Yes, Nader cost Gore at least New Hampshire, but I still blame the SCOTUS for stealing the election for Gore. That’s a crime, or akin to one; running as a candidate who legitimately garners votes is instead what democracy is all about.

Not to dust off and rehash the whole bitter thing, but it’s long seemed to me that blaming him instead of the SCOTUS for that loss is misplaced.

A year later, in November 2001, the National Opinion Research Center at the University of Chicago announced the results of an examination of all 170,000 undervotes and overvotes.

NORC found that with a full statewide hand recount, Gore would have won Florida under every possible vote standard. Depending on which standard was used, his margin of victory would have varied from 60 to 171 votes.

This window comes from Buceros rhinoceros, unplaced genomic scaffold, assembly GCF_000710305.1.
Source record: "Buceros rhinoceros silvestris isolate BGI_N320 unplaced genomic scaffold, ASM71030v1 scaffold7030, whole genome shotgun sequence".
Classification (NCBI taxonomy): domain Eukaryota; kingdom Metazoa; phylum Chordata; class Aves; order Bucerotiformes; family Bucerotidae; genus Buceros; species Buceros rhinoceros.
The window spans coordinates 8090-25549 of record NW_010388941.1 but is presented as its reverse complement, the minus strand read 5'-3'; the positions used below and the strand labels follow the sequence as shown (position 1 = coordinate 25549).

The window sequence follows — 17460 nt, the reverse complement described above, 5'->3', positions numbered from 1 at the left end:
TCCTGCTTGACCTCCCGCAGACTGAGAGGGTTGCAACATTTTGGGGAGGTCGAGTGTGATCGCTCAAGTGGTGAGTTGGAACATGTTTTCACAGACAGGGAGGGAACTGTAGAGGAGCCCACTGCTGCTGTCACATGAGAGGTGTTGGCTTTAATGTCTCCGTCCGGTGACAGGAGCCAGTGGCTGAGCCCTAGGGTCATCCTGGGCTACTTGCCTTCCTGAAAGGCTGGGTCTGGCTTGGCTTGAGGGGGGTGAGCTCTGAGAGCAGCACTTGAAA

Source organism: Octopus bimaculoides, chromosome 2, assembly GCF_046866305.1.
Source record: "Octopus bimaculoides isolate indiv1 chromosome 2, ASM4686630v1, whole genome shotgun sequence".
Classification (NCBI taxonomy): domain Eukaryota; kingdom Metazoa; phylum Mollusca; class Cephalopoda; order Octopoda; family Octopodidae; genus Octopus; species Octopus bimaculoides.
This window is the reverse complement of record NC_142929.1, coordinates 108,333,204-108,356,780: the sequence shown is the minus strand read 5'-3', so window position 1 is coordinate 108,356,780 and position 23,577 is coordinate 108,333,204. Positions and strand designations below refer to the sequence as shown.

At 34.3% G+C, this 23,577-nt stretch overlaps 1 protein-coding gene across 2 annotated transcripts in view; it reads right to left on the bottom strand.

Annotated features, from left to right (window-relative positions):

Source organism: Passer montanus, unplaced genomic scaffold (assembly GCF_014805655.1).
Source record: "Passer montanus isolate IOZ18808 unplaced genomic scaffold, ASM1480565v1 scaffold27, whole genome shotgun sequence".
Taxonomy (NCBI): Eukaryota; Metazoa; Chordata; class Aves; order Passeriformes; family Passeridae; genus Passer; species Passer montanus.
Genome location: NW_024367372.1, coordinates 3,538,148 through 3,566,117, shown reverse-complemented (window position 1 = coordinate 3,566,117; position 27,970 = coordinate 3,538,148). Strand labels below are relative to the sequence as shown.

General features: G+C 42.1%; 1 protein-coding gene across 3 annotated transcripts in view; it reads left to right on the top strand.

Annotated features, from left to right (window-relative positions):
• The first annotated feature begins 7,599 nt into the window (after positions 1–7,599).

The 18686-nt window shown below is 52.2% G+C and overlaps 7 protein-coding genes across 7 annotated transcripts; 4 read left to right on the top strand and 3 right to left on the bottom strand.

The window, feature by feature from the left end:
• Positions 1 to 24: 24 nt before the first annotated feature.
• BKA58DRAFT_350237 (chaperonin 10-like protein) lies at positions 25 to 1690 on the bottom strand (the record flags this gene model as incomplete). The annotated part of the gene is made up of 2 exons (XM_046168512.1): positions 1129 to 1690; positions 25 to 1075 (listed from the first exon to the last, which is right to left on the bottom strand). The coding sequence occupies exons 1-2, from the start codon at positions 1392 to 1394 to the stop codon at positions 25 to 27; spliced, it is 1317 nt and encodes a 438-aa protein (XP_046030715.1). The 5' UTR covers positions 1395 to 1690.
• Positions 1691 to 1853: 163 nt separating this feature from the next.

The recount was paid for by a consortium of news outlets — CNN, the New York Times, the Wall Street Journal, the Tribune Company, the Washington Post, the Associated Press, the St. Petersburg Times, and the Palm Beach Post. But this was just two months after the September 11 terrorist attacks. The outlets patriotically buried the blockbuster news that George W. Bush was not the legitimate president of the United States.

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He was a write-in candidate in Idaho, Wyoming, Indiana, and Georgia. In South Dakota, Oklahoma, and North Carolina he was neither a write-in nor on the ballot. In all other states, including New Hampshire and Florida, he was on the ballot as a Green Party candidate.